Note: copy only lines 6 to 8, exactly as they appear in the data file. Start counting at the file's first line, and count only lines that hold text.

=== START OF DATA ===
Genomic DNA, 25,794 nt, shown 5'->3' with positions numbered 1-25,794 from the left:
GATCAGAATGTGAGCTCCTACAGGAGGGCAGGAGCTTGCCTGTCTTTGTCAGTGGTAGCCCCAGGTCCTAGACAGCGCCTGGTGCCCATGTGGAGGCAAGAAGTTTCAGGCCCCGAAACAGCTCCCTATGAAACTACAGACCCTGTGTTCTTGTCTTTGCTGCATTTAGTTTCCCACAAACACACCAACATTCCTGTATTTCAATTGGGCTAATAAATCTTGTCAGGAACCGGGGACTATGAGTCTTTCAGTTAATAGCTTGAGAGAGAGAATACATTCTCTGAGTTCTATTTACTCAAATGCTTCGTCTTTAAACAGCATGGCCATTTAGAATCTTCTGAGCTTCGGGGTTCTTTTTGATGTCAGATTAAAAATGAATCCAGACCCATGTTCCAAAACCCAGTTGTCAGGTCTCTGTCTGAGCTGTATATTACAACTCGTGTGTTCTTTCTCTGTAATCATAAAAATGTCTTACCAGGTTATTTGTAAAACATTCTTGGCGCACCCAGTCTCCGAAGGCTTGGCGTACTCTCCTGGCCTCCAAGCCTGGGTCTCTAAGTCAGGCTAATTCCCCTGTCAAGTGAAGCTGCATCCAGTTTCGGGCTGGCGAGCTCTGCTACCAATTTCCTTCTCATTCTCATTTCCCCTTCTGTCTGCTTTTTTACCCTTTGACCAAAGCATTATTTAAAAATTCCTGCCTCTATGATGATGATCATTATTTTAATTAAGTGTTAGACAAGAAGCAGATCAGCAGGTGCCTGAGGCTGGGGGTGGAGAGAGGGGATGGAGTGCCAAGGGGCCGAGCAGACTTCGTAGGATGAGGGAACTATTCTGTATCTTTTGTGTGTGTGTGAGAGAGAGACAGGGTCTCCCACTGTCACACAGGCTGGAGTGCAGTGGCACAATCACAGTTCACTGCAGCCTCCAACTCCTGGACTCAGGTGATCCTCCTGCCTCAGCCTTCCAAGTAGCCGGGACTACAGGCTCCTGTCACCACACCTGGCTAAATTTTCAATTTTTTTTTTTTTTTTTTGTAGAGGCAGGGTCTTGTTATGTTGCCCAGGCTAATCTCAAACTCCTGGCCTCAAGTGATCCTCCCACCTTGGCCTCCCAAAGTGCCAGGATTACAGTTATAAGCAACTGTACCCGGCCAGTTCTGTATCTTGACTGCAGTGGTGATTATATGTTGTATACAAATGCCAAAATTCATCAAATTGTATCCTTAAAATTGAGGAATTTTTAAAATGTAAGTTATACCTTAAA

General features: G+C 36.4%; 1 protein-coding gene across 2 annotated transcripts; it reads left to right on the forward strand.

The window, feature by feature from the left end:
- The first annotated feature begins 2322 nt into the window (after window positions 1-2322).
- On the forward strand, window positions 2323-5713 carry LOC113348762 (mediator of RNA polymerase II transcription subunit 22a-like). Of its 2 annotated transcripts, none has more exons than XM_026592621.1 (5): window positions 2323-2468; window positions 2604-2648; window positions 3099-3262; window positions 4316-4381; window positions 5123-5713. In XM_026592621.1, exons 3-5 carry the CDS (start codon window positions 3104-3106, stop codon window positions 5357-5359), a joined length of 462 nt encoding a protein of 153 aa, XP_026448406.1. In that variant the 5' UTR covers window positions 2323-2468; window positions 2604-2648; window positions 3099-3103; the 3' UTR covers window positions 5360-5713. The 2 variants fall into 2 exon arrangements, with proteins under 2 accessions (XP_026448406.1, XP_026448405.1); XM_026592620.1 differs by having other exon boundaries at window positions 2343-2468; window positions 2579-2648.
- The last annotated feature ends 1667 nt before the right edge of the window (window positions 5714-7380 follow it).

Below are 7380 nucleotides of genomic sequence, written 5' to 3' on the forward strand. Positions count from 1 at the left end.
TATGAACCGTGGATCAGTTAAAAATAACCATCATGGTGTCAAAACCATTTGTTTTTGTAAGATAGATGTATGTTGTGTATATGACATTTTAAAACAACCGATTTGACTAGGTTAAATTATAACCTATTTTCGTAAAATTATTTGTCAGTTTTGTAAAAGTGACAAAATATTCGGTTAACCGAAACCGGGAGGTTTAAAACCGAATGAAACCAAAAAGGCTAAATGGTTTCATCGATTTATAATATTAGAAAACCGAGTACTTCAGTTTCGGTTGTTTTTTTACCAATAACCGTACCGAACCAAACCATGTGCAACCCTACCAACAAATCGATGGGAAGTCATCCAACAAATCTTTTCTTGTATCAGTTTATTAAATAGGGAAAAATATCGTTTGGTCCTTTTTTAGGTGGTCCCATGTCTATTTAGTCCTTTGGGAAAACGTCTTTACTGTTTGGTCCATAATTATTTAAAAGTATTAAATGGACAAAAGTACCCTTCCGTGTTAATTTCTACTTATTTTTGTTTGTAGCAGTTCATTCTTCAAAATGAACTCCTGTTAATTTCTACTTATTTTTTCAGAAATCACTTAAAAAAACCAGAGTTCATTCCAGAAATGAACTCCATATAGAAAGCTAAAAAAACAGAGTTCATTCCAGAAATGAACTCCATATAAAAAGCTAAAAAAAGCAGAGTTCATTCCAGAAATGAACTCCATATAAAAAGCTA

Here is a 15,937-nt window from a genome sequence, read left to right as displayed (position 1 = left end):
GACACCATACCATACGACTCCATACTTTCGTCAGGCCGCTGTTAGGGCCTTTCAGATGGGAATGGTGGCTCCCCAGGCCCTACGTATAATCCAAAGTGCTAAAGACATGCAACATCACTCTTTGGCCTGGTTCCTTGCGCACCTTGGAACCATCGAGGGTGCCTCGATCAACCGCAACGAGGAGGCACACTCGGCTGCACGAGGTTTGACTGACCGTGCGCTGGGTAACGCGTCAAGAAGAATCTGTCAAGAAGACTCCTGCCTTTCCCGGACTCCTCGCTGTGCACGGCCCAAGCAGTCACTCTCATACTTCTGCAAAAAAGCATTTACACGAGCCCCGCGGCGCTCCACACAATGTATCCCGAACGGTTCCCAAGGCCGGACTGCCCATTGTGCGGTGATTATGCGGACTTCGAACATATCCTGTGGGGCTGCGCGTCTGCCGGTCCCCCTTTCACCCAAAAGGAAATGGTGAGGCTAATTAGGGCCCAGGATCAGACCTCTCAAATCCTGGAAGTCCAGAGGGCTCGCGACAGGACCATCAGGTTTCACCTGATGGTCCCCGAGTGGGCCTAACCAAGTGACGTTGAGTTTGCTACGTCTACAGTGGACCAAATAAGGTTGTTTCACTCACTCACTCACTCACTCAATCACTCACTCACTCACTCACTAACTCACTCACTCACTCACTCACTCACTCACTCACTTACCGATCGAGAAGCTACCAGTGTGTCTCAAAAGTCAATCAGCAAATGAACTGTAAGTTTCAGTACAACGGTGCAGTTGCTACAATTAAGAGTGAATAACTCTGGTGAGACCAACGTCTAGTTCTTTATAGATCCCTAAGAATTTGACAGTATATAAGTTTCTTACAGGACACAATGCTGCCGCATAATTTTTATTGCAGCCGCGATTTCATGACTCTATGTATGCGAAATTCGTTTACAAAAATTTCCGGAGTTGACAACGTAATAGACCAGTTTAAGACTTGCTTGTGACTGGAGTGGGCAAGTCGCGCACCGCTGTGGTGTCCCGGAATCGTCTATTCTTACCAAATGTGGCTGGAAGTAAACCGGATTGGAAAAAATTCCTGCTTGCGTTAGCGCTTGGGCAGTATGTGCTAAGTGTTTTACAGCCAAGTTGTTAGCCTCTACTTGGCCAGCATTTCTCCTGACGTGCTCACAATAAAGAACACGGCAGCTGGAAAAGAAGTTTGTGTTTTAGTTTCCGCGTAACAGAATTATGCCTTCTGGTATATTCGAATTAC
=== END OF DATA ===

- On the forward strand, window positions 2323-5713 carry LOC113348762 (mediator of RNA polymerase II transcription subunit 22a-like). Of its 2 annotated transcripts, none has more exons than XM_026592621.1 (5): window positions 2323-2468; window positions 2604-2648; window positions 3099-3262; window positions 4316-4381; window positions 5123-5713. In XM_026592621.1, exons 3-5 carry the CDS (start codon window positions 3104-3106, stop codon window positions 5357-5359), a joined length of 462 nt encoding a protein of 153 aa, XP_026448406.1. In that variant the 5' UTR covers window positions 2323-2468; window positions 2604-2648; window positions 3099-3103; the 3' UTR covers window positions 5360-5713. The 2 variants fall into 2 exon arrangements, with proteins under 2 accessions (XP_026448406.1, XP_026448405.1); XM_026592620.1 differs by having other exon boundaries at window positions 2343-2468; window positions 2579-2648.
- The last annotated feature ends 1667 nt before the right edge of the window (window positions 5714-7380 follow it).

Below are 7380 nucleotides of genomic sequence, written 5' to 3' on the forward strand. Positions count from 1 at the left end.